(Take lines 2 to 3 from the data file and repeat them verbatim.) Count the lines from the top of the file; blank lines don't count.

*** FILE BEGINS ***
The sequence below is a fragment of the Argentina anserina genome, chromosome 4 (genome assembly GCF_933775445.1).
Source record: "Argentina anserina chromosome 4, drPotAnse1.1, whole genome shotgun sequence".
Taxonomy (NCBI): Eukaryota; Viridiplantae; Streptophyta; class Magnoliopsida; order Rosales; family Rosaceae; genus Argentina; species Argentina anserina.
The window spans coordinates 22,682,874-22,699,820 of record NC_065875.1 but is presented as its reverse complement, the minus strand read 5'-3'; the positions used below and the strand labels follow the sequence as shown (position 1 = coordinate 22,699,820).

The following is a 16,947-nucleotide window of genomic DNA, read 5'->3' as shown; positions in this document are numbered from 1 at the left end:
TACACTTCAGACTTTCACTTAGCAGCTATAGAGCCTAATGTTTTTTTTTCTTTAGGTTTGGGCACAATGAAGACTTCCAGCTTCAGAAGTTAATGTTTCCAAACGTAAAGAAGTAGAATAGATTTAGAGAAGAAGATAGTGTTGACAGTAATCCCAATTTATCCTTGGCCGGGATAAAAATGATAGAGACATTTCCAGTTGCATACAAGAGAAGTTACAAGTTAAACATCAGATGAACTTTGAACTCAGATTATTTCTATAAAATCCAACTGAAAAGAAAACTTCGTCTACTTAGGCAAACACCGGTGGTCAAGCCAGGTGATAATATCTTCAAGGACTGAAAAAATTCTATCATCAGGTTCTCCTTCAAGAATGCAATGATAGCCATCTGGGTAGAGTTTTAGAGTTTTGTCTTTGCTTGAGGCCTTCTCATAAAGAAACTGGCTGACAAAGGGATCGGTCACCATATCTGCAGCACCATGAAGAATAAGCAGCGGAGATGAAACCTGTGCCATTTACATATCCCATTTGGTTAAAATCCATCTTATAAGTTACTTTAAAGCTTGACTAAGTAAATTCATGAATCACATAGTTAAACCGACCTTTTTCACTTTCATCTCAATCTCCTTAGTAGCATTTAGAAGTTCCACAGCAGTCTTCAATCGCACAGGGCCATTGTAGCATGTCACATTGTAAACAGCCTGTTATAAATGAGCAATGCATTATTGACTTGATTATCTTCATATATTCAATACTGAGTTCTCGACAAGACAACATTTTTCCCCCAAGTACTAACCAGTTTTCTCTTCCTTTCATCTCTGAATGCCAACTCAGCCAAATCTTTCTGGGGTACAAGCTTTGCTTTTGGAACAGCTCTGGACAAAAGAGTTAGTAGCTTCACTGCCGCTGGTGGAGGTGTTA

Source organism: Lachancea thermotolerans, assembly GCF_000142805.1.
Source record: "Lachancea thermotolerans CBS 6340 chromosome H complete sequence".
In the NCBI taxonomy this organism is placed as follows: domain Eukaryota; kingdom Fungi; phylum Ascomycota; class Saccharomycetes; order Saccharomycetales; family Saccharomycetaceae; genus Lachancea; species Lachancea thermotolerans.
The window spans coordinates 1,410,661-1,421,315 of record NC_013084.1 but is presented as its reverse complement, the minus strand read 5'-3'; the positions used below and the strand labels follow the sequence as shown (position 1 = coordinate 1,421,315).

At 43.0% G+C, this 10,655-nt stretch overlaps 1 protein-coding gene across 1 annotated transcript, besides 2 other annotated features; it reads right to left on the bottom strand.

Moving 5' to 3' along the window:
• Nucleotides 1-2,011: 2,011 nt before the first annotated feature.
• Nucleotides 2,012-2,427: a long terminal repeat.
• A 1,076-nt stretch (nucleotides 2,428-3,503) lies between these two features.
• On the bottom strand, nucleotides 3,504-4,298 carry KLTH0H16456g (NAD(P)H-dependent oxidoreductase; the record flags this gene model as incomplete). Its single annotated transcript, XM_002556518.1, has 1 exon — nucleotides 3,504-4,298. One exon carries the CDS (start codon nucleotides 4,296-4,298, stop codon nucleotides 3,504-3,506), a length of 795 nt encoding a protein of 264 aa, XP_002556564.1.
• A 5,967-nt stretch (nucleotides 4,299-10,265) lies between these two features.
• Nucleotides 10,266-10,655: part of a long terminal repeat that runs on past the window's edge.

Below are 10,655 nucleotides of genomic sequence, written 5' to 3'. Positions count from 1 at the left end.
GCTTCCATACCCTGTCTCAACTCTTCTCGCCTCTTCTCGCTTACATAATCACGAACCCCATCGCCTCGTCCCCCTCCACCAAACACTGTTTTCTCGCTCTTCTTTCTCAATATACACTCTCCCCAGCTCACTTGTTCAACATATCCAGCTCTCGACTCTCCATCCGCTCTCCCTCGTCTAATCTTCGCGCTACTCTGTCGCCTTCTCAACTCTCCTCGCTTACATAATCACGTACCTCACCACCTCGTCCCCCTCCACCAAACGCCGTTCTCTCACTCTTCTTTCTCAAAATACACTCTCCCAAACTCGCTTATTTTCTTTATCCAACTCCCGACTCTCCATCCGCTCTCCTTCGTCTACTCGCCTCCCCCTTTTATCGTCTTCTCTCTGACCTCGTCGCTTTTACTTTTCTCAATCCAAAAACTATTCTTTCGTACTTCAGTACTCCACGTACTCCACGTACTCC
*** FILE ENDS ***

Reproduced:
Source record: "Argentina anserina chromosome 4, drPotAnse1.1, whole genome shotgun sequence".
Taxonomy (NCBI): Eukaryota; Viridiplantae; Streptophyta; class Magnoliopsida; order Rosales; family Rosaceae; genus Argentina; species Argentina anserina.